Obama Travels to West Virginia to Change the Tone of the War on Drugs

President Barack Obama speaks while hosting a community discussion on drug addiction during a visit to Charleston, West Virginia. Kevin Lamarque/REUTERS

While Congress tries to decide who is going to be Speaker of the House and whether to fund the government in December, the executive branch hasn't been standing still. Following talks on climate change with the CEOs of major corporations last week, the White House recently started another initiative, this time to address the epidemic of prescription drug and heroin abuse.

President Obama traveled to West Virginia Wednesday afternoon to meet with the families of recovered addicts and to speak with a panel of law enforcement, health and education officials. While the problem of prescription drug addiction is nationwide and cuts across class and ethnic lines, it has struck hardest in white rural areas such as West Virginia and Vermont, where governor Peter Shumlin devoted his entire annual address in 2014 to the heroin epidemic in his state.

"This could happen to any of us in any of our families," Obama said of prescription drug abuse. Opioid painkillers, part of the same class of drugs that includes heroin, are often a gateway to life-altering addictions. More people die annually from overdosing on legal drugs than die in car accidents. Members of the assembled panel frequently invoked the word epidemic to describe the current state of affairs. He was joined by Secretary of Health and Human Services, Sylvia Matthews Burwell who is a West Virginia native.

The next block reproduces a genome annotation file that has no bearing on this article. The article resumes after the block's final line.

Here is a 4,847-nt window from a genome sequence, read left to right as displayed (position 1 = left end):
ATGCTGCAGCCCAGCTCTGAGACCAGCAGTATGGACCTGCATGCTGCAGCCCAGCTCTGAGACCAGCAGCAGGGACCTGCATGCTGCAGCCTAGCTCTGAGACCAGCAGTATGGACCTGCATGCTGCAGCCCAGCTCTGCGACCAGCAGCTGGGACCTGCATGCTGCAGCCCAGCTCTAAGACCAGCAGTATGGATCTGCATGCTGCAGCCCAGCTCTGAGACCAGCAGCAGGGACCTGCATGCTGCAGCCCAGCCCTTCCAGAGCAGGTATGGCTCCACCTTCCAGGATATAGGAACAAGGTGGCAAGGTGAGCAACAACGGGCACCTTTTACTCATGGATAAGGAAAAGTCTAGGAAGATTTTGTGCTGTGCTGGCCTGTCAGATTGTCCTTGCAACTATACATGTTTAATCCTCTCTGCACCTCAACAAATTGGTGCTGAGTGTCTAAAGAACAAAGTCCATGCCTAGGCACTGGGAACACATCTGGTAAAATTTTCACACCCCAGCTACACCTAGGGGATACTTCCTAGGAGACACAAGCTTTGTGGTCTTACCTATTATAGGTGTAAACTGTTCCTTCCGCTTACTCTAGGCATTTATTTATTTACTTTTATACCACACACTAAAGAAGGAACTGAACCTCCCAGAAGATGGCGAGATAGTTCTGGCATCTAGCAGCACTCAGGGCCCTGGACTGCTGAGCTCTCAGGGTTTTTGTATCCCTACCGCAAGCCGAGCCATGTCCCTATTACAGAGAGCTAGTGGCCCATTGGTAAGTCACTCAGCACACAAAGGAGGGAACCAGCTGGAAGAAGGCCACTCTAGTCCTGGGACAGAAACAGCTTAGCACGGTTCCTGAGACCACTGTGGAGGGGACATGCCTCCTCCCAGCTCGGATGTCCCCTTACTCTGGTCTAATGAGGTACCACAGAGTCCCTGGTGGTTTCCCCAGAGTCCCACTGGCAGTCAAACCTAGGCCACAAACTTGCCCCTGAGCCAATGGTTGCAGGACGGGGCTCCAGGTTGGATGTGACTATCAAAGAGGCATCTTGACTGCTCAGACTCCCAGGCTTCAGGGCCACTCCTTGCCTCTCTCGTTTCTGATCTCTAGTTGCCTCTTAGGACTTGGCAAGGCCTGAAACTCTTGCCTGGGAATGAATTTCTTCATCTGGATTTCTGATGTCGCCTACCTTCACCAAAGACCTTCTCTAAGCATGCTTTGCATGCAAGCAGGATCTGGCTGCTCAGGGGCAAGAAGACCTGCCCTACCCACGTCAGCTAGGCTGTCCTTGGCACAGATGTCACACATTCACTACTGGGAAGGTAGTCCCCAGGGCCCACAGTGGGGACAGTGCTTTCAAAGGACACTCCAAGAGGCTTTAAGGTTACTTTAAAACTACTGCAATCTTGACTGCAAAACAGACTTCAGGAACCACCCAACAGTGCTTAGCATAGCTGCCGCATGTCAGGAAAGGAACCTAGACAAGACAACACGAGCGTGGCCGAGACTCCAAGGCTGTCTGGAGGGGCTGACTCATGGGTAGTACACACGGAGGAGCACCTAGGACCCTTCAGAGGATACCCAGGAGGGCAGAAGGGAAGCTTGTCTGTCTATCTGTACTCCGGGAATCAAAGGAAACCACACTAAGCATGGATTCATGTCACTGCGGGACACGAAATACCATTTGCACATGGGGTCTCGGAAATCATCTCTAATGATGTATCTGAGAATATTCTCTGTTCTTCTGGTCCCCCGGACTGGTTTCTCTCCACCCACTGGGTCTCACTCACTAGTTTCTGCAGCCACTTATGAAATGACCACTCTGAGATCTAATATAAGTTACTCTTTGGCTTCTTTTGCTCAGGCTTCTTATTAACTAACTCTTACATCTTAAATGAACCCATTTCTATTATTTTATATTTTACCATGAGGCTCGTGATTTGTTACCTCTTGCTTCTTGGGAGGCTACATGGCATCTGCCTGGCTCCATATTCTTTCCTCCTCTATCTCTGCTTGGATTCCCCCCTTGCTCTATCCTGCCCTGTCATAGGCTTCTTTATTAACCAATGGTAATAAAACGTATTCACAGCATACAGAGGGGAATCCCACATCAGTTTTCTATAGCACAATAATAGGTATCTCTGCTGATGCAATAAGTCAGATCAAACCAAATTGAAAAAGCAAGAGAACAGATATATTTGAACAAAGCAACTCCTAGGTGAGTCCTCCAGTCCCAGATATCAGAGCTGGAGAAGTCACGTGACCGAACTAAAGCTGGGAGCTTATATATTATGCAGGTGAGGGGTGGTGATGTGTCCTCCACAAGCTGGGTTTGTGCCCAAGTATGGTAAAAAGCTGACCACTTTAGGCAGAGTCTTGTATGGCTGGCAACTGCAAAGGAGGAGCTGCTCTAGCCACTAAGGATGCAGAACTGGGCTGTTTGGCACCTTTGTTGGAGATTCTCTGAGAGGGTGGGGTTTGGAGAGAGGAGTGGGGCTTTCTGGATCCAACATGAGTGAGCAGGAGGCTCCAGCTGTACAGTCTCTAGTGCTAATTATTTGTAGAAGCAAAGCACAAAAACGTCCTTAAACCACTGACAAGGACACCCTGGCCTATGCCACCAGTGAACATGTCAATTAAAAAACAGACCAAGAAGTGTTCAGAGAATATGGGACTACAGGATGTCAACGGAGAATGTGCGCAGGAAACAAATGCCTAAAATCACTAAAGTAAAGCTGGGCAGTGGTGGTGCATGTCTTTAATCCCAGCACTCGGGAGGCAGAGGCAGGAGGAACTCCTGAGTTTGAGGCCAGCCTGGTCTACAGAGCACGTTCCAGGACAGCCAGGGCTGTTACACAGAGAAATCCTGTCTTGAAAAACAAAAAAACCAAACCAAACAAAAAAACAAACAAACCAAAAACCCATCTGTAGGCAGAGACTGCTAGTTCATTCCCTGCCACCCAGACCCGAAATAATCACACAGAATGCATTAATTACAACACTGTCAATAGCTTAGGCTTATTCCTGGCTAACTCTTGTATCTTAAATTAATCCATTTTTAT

"I studied this issue when I came into office. I was stunned by the statistics," Obama said during his brief opening remarks.

The White House released a fact sheet Wednesday detailing plans to cooperate with healthcare providers, advertisers and TV networks to promote addiction PSAs and reform prescription practices.

Most young people affected by addictions to opioids, Obama argued, do not get addicted by buying drugs off the street, but rather by trying drugs that were legally prescribed to a family member. With prescriptions of pain medication up over the last decade and a half, the proliferation of addictive drugs in communities across America is comparable to statistics on the proliferation of guns and mass shootings.

The Affordable Care Act, Obama's signature domestic achievement, requires more health insurance plans to cover addiction and recovery, and the administration's overall approach to drugs is a marked shift from the policies of the previous decades, with Obama calling for less mass incarceration and changing the tone of the drug war to avoid demonizing addicts.

"This is an illness. We have to treat it as such," he said, adding that Americans should imagine drug addicts as potential family members rather than "junkies." He even referenced his own drug experimentation in youth (documented in his memoir Dreams From My Father) as an example of addiction risk.